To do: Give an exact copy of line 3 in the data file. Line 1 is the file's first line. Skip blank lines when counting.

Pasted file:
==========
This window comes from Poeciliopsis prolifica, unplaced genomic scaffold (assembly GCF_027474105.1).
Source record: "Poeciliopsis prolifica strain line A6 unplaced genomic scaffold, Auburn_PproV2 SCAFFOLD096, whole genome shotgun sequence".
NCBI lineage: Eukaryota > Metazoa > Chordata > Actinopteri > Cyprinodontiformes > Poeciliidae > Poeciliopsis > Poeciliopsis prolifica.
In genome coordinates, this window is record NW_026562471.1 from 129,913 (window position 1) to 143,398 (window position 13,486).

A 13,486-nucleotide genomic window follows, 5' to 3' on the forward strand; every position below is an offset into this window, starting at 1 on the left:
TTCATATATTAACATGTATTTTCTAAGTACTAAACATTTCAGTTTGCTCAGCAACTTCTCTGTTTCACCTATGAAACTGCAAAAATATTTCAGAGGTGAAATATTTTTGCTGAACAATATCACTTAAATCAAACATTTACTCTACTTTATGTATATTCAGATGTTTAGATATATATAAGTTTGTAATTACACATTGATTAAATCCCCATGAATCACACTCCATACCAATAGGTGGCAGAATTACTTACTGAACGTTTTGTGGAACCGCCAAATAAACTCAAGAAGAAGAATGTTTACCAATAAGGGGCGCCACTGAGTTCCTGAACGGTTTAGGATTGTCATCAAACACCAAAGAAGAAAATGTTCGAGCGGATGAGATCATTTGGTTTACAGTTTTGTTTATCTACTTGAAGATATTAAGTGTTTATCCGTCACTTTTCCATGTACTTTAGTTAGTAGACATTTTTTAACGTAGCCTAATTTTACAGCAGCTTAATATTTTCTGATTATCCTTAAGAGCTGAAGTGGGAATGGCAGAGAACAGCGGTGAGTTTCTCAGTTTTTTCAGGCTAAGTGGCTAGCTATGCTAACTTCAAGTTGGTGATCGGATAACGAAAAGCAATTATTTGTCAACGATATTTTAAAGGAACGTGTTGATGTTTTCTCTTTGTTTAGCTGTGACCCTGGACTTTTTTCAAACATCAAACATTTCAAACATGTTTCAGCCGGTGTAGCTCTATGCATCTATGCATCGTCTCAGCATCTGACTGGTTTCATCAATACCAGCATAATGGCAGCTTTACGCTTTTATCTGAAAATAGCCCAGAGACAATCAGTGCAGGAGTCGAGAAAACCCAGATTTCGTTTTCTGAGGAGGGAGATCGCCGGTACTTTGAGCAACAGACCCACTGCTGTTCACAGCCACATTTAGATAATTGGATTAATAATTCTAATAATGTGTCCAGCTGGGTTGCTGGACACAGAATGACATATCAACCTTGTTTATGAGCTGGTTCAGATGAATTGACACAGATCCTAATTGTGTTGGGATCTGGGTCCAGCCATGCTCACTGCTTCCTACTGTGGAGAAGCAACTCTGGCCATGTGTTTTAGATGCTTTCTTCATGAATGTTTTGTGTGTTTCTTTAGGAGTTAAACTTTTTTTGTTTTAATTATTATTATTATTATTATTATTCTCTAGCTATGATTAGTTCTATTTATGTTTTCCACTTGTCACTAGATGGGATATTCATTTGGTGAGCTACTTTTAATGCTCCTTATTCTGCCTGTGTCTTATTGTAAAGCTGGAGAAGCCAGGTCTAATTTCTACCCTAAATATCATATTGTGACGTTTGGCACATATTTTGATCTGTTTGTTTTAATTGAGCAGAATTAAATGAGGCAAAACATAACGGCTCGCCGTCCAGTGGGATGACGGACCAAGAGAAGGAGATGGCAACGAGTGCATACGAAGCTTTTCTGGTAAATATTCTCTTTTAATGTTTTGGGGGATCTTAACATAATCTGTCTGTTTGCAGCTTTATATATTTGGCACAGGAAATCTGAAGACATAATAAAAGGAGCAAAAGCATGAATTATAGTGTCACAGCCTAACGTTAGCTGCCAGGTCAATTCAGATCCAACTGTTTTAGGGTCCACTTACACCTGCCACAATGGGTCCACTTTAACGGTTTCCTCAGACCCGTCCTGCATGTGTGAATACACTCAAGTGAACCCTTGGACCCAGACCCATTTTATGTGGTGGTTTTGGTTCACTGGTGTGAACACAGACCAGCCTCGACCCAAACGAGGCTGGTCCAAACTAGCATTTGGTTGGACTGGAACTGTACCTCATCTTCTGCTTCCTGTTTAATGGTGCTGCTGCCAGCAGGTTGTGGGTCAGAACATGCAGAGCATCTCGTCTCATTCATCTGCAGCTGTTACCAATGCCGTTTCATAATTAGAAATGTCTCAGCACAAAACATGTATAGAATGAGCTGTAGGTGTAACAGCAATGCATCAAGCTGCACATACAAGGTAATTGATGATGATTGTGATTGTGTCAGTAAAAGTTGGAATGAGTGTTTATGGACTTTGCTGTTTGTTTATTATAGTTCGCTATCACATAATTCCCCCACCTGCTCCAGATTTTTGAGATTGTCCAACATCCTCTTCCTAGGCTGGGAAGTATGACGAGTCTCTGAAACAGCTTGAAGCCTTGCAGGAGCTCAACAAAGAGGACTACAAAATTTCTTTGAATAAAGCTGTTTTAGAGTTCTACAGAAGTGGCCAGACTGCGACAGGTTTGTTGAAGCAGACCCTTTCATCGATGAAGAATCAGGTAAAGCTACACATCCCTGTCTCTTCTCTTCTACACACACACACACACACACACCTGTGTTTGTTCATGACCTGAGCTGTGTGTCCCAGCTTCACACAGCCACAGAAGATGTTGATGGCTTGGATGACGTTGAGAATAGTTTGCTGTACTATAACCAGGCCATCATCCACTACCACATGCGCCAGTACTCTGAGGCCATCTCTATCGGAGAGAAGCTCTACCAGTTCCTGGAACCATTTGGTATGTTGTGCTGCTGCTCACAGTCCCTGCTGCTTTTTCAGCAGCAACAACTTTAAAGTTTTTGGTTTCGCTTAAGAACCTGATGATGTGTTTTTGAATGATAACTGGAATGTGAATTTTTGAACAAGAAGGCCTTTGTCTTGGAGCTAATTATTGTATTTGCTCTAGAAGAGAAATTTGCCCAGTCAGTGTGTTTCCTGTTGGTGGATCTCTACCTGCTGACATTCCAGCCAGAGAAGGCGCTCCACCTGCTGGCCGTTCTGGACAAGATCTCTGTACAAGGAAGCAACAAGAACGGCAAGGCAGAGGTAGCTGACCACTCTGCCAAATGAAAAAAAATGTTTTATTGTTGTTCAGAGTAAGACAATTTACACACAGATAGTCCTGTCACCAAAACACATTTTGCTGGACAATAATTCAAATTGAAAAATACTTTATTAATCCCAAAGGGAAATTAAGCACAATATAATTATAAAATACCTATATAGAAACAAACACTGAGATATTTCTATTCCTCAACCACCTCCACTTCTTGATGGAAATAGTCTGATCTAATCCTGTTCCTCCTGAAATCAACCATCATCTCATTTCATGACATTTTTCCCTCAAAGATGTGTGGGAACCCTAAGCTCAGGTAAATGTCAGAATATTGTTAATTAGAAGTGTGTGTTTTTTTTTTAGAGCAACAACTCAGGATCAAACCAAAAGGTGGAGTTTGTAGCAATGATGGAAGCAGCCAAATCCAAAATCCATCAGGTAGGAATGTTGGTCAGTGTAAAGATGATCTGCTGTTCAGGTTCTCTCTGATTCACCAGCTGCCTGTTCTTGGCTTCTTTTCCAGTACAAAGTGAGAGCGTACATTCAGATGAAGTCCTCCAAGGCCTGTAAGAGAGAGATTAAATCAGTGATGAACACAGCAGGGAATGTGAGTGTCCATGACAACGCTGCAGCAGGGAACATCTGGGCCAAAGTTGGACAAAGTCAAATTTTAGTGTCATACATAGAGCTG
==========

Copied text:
NCBI lineage: Eukaryota > Metazoa > Chordata > Actinopteri > Cyprinodontiformes > Poeciliidae > Poeciliopsis > Poeciliopsis prolifica.